Also, it was becoming clear that bringing on new, enthusiastic writers was a bigger priority than rewarding loyal and experienced ones. Newbies were happy to show their team spirit by contributing unpaid time (I certainly had). Those of us who had been compensated for work at much below its value were not rewarded for helping to build and promote the site. It started to feel less like we were a bunch of people who came together to promote a certain type of change, and more like our idealism was being used to keep costs low in the eventuality of a sale. In addition, our knowledge had become much more valuable as the "green marketplace" exploded and TreeHugger itself became more valuable -- after putting in so much underpaid time out of sheer idealism it seemed fair to finally receive compensaiton at market value.

When snippets about sale offers popped up in NYTimes articles, a group of writers had virtual discussions about what would be fair in the event of a sale. In TreeHugger-wide emails, I pressed to create an open forum for discussing the issue as an alternative to small group conference calls. The next thing I knew, my TreeHugger email had been revoked in a panic (apparently to prevent any further discussion) and I was no longer a writer -- a breach of our independent contractor agreement.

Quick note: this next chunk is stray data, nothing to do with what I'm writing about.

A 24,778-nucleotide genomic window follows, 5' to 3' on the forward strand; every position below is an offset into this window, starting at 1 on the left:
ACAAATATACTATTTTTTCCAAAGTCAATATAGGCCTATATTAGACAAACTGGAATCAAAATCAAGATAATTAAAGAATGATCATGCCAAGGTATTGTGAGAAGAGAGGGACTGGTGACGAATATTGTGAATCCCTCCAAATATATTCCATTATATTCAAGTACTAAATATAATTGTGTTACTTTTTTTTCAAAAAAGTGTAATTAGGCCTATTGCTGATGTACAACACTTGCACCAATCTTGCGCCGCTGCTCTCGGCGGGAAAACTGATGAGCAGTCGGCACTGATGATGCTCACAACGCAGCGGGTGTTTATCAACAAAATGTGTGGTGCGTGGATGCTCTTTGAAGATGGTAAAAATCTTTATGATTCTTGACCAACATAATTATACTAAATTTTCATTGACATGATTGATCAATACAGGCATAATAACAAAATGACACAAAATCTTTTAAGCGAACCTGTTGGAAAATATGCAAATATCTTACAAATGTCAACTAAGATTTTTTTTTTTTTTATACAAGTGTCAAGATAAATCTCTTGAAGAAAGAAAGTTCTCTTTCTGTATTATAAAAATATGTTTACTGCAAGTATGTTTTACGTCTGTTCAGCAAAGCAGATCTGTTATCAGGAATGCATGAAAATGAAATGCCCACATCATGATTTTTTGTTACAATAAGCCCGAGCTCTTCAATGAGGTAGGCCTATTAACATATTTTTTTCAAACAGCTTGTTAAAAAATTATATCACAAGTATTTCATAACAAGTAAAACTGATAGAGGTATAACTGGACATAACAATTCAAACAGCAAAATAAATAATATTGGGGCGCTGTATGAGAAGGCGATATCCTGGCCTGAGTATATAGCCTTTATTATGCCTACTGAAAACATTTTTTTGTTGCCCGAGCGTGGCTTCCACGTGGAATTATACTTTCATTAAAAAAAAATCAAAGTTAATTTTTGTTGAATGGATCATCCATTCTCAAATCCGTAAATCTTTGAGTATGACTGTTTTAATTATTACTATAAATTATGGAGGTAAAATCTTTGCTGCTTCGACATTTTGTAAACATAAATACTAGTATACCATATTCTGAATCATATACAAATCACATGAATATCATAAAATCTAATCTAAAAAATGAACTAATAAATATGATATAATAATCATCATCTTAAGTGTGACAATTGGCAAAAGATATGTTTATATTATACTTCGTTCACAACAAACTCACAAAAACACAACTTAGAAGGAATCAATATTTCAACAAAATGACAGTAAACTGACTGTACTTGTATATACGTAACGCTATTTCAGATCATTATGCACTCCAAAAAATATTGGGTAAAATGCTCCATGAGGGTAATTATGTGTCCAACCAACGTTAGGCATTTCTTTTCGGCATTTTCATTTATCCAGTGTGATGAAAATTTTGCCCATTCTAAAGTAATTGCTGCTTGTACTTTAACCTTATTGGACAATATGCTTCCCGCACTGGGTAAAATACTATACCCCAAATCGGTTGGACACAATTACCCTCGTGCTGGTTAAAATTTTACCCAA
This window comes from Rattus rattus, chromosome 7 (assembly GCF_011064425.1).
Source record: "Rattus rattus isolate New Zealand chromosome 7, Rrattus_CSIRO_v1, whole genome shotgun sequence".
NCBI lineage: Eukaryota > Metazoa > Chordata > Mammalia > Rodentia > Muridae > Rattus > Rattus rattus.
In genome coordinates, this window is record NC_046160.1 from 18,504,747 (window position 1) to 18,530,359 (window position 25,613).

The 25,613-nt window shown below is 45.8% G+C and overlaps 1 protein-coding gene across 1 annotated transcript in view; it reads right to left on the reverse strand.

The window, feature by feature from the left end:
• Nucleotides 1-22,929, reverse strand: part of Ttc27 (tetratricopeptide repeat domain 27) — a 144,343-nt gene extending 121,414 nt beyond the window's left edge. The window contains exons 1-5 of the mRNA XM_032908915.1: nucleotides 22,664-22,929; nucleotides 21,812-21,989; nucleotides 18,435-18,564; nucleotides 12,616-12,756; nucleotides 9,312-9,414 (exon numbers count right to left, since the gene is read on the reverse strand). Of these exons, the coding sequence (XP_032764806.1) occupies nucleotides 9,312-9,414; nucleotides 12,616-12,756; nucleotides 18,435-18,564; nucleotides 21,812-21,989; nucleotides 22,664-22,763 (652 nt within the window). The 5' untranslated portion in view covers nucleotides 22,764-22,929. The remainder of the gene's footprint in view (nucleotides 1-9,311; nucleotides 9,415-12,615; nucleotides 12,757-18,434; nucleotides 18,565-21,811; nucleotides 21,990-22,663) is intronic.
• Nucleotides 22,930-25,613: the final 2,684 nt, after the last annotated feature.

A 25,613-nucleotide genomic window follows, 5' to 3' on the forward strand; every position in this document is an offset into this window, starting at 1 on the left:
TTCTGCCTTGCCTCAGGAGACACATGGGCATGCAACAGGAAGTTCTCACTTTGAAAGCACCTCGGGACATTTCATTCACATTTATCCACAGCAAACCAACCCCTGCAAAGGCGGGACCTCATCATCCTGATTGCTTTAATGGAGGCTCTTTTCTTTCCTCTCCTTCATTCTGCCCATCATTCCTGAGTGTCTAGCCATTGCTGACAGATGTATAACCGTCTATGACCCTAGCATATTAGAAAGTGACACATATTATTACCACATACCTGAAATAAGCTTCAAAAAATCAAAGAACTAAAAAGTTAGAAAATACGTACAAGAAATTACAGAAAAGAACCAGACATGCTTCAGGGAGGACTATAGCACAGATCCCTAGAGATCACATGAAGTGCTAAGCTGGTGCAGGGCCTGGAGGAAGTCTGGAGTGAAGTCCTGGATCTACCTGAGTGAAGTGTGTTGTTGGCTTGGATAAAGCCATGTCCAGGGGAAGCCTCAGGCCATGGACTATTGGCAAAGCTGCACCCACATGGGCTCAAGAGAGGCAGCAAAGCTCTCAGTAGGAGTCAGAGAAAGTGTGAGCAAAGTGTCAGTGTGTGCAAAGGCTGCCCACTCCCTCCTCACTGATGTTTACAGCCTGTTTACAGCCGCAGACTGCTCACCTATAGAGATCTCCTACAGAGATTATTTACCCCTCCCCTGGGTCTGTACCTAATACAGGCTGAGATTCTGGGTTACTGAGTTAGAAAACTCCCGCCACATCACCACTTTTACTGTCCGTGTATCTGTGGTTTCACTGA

This was all a huge slap in the face, because I had drunk the eco-lifestyle Kool-Aid for so long. The site was dedicated to green and ethical consumption, and zapped me suddenly for leading advocacy for a fair and open forum. What? I found out that not only was my email revoked, but messages to the account that I had used for nearly all email for 1.5 years were being forwarded to the COO. It was my first inkling of the types of privacy violations I had unknowingly been subjected to for years.